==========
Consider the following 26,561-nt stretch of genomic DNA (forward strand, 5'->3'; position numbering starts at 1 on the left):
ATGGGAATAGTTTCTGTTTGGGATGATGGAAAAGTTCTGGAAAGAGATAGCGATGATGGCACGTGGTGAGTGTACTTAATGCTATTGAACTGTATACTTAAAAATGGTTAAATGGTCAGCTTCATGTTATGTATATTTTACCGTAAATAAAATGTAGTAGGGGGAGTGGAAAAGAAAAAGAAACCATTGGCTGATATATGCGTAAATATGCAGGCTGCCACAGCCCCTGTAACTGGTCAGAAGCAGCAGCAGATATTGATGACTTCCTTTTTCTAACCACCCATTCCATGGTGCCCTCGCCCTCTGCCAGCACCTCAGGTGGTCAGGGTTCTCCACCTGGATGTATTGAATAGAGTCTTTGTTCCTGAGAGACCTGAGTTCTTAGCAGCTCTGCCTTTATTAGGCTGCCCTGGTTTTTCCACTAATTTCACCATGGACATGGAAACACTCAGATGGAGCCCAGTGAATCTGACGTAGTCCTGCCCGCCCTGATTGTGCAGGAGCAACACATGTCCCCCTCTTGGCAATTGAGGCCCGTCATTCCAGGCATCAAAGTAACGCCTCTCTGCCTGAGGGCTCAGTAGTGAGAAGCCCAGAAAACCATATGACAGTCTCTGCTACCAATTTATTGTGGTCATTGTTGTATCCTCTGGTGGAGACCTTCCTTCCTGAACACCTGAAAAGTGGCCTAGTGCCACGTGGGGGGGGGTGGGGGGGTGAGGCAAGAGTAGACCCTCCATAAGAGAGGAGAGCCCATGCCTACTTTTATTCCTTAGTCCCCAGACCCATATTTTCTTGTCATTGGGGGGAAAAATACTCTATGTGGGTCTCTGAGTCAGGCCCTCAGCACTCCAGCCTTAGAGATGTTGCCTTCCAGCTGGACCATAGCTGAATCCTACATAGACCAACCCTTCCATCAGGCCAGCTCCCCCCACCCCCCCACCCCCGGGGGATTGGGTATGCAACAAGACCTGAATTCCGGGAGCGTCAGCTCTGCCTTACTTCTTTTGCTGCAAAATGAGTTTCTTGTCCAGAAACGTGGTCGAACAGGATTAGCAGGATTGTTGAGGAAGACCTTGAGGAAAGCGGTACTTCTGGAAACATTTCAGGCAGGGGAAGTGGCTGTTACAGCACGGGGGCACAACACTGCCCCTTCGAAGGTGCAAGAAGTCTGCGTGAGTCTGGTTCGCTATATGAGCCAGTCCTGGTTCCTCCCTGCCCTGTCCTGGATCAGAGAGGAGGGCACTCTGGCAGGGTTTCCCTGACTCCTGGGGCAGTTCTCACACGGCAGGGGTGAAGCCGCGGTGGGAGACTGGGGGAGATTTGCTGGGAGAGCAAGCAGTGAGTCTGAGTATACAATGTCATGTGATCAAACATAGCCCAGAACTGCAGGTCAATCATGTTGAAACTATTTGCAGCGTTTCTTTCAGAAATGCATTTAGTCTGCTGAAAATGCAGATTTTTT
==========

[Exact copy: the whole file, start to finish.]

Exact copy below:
Consider the following 26,561-nt stretch of genomic DNA (forward strand, 5'->3'; position numbering starts at 1 on the left):
ATGGGAATAGTTTCTGTTTGGGATGATGGAAAAGTTCTGGAAAGAGATAGCGATGATGGCACGTGGTGAGTGTACTTAATGCTATTGAACTGTATACTTAAAAATGGTTAAATGGTCAGCTTCATGTTATGTATATTTTACCGTAAATAAAATGTAGTAGGGGGAGTGGAAAAGAAAAAGAAACCATTGGCTGATATATGCGTAAATATGCAGGCTGCCACAGCCCCTGTAACTGGTCAGAAGCAGCAGCAGATATTGATGACTTCCTTTTTCTAACCACCCATTCCATGGTGCCCTCGCCCTCTGCCAGCACCTCAGGTGGTCAGGGTTCTCCACCTGGATGTATTGAATAGAGTCTTTGTTCCTGAGAGACCTGAGTTCTTAGCAGCTCTGCCTTTATTAGGCTGCCCTGGTTTTTCCACTAATTTCACCATGGACATGGAAACACTCAGATGGAGCCCAGTGAATCTGACGTAGTCCTGCCCGCCCTGATTGTGCAGGAGCAACACATGTCCCCCTCTTGGCAATTGAGGCCCGTCATTCCAGGCATCAAAGTAACGCCTCTCTGCCTGAGGGCTCAGTAGTGAGAAGCCCAGAAAACCATATGACAGTCTCTGCTACCAATTTATTGTGGTCATTGTTGTATCCTCTGGTGGAGACCTTCCTTCCTGAACACCTGAAAAGTGGCCTAGTGCCACGTGGGGGGGGGTGGGGGGGTGAGGCAAGAGTAGACCCTCCATAAGAGAGGAGAGCCCATGCCTACTTTTATTCCTTAGTCCCCAGACCCATATTTTCTTGTCATTGGGGGGAAAAATACTCTATGTGGGTCTCTGAGTCAGGCCCTCAGCACTCCAGCCTTAGAGATGTTGCCTTCCAGCTGGACCATAGCTGAATCCTACATAGACCAACCCTTCCATCAGGCCAGCTCCCCCCACCCCCCCACCCCCGGGGGATTGGGTATGCAACAAGACCTGAATTCCGGGAGCGTCAGCTCTGCCTTACTTCTTTTGCTGCAAAATGAGTTTCTTGTCCAGAAACGTGGTCGAACAGGATTAGCAGGATTGTTGAGGAAGACCTTGAGGAAAGCGGTACTTCTGGAAACATTTCAGGCAGGGGAAGTGGCTGTTACAGCACGGGGGCACAACACTGCCCCTTCGAAGGTGCAAGAAGTCTGCGTGAGTCTGGTTCGCTATATGAGCCAGTCCTGGTTCCTCCCTGCCCTGTCCTGGATCAGAGAGGAGGGCACTCTGGCAGGGTTTCCCTGACTCCTGGGGCAGTTCTCACACGGCAGGGGTGAAGCCGCGGTGGGAGACTGGGGGAGATTTGCTGGGAGAGCAAGCAGTGAGTCTGAGTATACAATGTCATGTGATCAAACATAGCCCAGAACTGCAGGTCAATCATGTTGAAACTATTTGCAGCGTTTCTTTCAGAAATGCATTTAGTCTGCTGAAAATGCAGATTTTTT